Gene Variants and Behavioral Determinants of Stress as Predictors of Health Outcome in Preterm Infants

2.50
Hdl Handle:
http://hdl.handle.net/10755/162125
Category:
Abstract
Type:
Presentation
Title:
Gene Variants and Behavioral Determinants of Stress as Predictors of Health Outcome in Preterm Infants
Author(s):
Haidet, Kim Kopenhaver
Author Details:
Kim Kopenhaver Haidet, PhD, RNC, CRNP, The Pennsylvania State University, University Park, Pennsylvania, USA, email: kkh1@psu.edu
Abstract:
Purpose: To examine linkages between biological and behavioral determinants of stress vulnerability in preterm infants. Theoretical Framework: Als' Synactive Theory will be used 1) to examine relationships between biological and behavioral responses to the tactile stimulation associated with nurse care giving, 2) to explore whether variations in the mu opioid receptor (MOR) gene are associated with early postnatal trajectories of stress responses, and 3) to determine if established postnatal trajectories of stress response are associated with neonatal health outcomes at one month of age. Methods (Design, Sample, Setting, Measures, Analysis): 60 preterm infants, without known congenital or neurological abnormality, will be enrolled in this prospective, observational study. MOR gene polymorphisms will be identified by genotyping. Morning salivary cortisols will be sampled at baseline and post-phases of standard morning nursing care on day 4-5 of life. Additionally, simultaneous real-time measurements of heart and respiratory rates, oxygen saturations and activity, state, and behavioral stress signals will be digitally recorded and quantified using the NIDCAP naturalistic observation. Resting heart rate variability will be measured at one week and one-month postnatally. Trained coders will rate behavioral-interactional data using a behavioral assessment and facial coding scale. Results: Repeated measures ANOVA will be performed to evaluate changes in stress response between rest and stress periods among gene variant groups. Hierarchical regression will be used to determine the relative contributions of cortisol, autonomic reactivity and behavioral responses on each of the health outcomes. Conclusions and Implications: This phase of research will provide important foundational information on the interaction of biological and behavioral factors associated with stress reactivity and will direct the next phase of research on testing of complementary supportive developmental approaches to preterm infant care. The translation of this knowledge to nursing practice should promote care giving interactions that support the infant's adaptive capabilities to environmental stimuli, thereby, reducing metabolic expenditures, fostering growth and development and recovery from illness.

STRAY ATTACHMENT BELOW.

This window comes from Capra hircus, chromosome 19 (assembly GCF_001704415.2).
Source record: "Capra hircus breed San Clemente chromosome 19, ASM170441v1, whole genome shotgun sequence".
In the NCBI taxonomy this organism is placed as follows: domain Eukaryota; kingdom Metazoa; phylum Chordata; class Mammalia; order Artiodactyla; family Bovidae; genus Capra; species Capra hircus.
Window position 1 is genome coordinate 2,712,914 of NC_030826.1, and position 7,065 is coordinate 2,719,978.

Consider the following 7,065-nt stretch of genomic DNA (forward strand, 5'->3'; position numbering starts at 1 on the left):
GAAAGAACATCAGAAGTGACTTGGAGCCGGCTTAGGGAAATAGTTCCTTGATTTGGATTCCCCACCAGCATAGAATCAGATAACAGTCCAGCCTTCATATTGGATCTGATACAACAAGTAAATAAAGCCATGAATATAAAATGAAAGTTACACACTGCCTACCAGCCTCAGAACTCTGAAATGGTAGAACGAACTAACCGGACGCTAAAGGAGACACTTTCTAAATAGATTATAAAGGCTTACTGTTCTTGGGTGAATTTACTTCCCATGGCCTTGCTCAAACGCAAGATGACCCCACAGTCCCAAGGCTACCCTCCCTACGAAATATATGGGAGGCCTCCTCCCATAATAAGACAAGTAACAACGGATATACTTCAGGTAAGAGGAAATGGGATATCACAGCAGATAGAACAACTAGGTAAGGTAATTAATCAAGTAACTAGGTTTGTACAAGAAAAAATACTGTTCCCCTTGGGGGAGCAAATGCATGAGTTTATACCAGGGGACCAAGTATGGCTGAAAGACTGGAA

Repository Posting Date:
27-Oct-2011
Date of Publication:
27-Oct-2011
Conference Date:
2007
Conference Name:
19th Annual Scientific Sessions
Conference Host:
Eastern Nursing Research Society
Conference Location:
Providence, Rhode Island, USA
Description:
Conference theme: Building Communities of Scholarship and Research, held April 12-14, 2007 at The Westin Providence.
Note:
This is an abstract-only submission. If the author has submitted a full-text item based on this abstract, you may find it by browsing the Virginia Henderson Global Nursing e-Repository by author. If author contact information is available in this abstract, please feel free to contact him or her with your queries regarding this submission. Alternatively, please contact the conference host, journal, or publisher (according to the circumstance) for further details regarding this item. If a citation is listed in this record, the item has been published and is available via open-access avenues or a journal/database subscription. Contact your library for assistance in obtaining the as-published article.

Full metadata record

DC FieldValue Language
dc.type.categoryAbstracten_US